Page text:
In a single day, Chan Makara took his wife to three private clinics and three state hospitals. But she had a fever, so no doctor would take her without a Covid-19 test, he says.
“When they saw us, they acted like they had seen a monster and did not stand close,” Makara said. “When they saw us they walked away from us.”
Makara, a former journalist and tuk-tuk driver, said the three private clinics and the Chaktomuk district hospital had told them to go to Phnom Penh’s Calmette Hospital. Calmette told them to go to the Khmer-Soviet hospital. A doctor at Khmer-Soviet told them to go home.
“We hadn’t even finished explaining her condition, and the doctor asked us to return home. In short, they wouldn’t accept her,” the Phnom Penh resident said. “We hoped they would test for Covid or give us treatment, but instead they pushed us to go home.”
He didn’t insist on receiving treatment at the hospital, but he was worried about his wife because she had recently given birth, Makara said. “I wanted to know … whether her life was at risk or not and whether they could recommend some medicine to cool her fever.”
That incident was in April, when rapid testing was not yet widely available, and Makara’s wife recovered with the help of his uncle, a doctor. But Makara’s brother-in-law had a similar experience in recent weeks, he said.
According to a document circulated on Friday, the Health Ministry issued a directive to public hospitals and private health services that they must accept all arriving patients. The patients should be given rapid tests for Covid-19, and negative cases should be treated normally, while positive cases isolated.
“In the past, there have been frequent incidents where patients with serious illnesses have sought treatment at public health services and private health services that did not accept them for treatment, which adversely affects the Ministry of Health and the dignity of doctors,” said the directive, dated Wednesday.
Private clinics that haven’t been authorized to treat Covid-19 patients should refer positive cases to public hospitals, it added.
Health Ministry spokesperson Or Vandine said she was busy and could not comment. A phone number for Calmette Hospital director Chheang Ra was answered by a man who denied he was the director. Khmer Soviet director Ny Meng did not answer the phone.
Huot Chanyuda, deputy director for the National Tuberculosis and Leprosy Center, said he had no oppositions to the ministry’s guidelines, adding that no patients should be left to die. But the hospital has few beds, so he asked for understanding from patients if the center is crowded or the doctors are not very welcoming under the conditions.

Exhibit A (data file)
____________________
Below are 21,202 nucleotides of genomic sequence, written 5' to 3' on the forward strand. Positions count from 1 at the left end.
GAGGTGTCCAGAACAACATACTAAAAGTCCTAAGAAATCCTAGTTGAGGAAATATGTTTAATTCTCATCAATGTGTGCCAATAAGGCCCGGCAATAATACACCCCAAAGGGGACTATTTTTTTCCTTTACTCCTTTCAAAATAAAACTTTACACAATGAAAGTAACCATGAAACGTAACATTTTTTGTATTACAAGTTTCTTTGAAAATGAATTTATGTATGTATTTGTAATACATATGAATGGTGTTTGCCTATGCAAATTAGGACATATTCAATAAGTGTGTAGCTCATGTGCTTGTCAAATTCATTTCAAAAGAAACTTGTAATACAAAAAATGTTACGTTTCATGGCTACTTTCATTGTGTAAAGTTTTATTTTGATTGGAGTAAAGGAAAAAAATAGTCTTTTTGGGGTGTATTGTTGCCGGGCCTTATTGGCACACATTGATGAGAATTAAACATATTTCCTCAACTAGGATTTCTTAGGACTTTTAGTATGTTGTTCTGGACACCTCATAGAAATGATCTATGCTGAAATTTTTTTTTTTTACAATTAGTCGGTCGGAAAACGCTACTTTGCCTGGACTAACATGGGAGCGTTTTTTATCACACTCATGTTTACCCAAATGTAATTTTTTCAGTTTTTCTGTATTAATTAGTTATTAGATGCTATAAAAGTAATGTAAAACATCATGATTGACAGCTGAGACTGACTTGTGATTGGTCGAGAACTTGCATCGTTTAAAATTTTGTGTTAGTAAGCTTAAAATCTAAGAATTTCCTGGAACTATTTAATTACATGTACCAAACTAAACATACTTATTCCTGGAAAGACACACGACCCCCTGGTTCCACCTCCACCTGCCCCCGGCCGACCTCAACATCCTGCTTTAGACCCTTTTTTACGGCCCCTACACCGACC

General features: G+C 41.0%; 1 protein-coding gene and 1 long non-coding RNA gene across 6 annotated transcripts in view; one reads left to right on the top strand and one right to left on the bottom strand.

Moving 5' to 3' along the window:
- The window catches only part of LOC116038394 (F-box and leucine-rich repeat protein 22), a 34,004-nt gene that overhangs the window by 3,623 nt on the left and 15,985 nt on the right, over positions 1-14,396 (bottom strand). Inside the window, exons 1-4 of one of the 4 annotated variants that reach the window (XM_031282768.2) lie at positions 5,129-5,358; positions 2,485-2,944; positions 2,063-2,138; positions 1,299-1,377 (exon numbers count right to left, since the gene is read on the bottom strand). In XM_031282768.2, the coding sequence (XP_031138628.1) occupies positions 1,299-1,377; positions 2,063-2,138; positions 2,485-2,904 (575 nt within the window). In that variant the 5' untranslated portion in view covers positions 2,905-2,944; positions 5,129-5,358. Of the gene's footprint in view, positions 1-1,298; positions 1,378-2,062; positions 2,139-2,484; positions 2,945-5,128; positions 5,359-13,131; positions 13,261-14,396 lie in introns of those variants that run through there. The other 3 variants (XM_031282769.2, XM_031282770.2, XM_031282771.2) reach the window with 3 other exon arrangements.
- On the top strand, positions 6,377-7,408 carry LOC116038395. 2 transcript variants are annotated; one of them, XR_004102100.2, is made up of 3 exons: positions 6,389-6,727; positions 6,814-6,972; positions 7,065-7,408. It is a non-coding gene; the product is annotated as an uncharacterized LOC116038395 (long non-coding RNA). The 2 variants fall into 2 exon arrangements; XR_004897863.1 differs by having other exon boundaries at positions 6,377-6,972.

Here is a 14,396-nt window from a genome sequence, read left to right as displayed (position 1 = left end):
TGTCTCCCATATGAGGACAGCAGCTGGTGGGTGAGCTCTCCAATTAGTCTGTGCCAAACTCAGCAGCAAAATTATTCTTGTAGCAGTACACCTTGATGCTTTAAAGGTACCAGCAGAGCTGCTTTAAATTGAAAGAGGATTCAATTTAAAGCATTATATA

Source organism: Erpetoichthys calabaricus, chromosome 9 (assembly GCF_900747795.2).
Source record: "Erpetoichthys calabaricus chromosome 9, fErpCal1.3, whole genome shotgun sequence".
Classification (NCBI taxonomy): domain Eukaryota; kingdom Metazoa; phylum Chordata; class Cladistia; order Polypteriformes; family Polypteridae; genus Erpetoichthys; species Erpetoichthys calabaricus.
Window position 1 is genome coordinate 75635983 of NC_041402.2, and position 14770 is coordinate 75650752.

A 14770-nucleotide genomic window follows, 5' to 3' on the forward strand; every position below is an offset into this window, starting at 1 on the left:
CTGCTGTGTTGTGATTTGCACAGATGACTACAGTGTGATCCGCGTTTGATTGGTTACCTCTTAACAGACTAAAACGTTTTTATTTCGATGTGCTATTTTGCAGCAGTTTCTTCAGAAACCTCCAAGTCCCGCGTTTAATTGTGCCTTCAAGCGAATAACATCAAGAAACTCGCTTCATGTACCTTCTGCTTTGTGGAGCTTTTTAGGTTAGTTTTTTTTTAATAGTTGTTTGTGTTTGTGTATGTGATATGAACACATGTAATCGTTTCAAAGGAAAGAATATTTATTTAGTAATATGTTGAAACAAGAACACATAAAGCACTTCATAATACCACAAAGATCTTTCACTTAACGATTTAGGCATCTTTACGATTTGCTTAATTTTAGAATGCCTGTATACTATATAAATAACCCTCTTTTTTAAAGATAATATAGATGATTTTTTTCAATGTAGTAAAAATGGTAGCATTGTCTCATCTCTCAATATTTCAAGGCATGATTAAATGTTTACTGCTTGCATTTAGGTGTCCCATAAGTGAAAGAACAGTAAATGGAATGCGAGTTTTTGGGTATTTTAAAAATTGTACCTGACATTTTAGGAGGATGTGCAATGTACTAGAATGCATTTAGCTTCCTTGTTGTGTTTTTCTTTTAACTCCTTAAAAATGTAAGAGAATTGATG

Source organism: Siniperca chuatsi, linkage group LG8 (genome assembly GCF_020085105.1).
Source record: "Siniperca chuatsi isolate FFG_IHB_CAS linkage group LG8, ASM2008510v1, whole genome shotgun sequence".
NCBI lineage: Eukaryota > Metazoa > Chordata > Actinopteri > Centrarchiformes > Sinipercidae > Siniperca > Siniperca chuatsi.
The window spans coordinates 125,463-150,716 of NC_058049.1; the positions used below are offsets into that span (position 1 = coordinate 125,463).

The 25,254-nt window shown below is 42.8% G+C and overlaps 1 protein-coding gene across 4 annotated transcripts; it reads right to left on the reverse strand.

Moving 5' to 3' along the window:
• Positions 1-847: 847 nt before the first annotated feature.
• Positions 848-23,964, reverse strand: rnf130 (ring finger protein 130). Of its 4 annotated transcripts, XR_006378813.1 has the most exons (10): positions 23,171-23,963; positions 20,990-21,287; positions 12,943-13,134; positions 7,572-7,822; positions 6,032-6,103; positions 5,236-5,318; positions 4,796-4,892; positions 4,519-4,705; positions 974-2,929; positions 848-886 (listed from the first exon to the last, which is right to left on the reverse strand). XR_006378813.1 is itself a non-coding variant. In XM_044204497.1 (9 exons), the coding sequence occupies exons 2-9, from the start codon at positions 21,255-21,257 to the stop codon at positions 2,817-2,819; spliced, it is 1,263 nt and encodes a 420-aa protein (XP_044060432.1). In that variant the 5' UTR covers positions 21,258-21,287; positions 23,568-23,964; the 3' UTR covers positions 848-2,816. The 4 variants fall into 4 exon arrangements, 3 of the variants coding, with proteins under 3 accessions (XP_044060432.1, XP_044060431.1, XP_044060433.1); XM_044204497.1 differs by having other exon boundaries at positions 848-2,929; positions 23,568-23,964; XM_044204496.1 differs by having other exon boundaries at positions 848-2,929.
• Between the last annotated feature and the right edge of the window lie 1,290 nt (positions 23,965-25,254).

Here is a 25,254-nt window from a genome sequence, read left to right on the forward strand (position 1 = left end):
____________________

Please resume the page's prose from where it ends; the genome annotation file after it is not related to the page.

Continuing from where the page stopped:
“Because of Delta [strain of Covid-19], there is a high risk, and in my hospital there are only 54 beds, there are not many,” Chanyuda said. “So we take care, we are not indifferent, in general we do not leave patients [alone].”
Local administrations in Phnom Penh have previously disclosed an apparent increase in non-Covid deaths this year, with some saying they were struggling to keep up with paperwork. Some pagodas said they were seeing unprecedented numbers of funerals and cremations at one time.
At the same time, doctors said they were seeing far fewer patients: a Dangkao district public hospital and Meanchey district private clinic both said visitors were down about 70 percent due to fear of Covid-19.
Local media reports have raised several cases of people allegedly being turned away from treatment. In a case from July 1, a woman who had gotten sick from drinking wine reportedly died while riding a tuk-tuk to Calmette Hospital after being turned away from other health centers. A 25-year-old Muslim man also reportedly died on the road in late June after being turned away from the Preah Ket Mealea Hospital, and was later found to have Covid-19.
In May, one son took his mother to three different Phnom Penh hospitals 一 two of which were public hospitals that allegedly turned her away while the third, a private clinic, was too costly 一 before traveling to a Kampong Chhnang hospital where she died with Covid-19.
In two other reported cases, a man in his 60s with pain in his mouth died at home after being turned away from state hospitals in Phnom Penh, and a pregnant woman gave birth at home after being denied care at six different hospitals.
Makara, whose wife was turned away from six health centers in one day in April, said he was concerned that people’s lives were in danger.
“If the doctors still continue their behavior not to accept patients, there will be a high risk for patients when the patient is in a critical condition,” he said. “For my wife, she was lucky.”
Additional reporting by Nhim Sokhorn
Correction: An earlier version of this article incorrectly named the Chak Angre Krom Health Center as one of the hospitals that turned away a woman on July 1.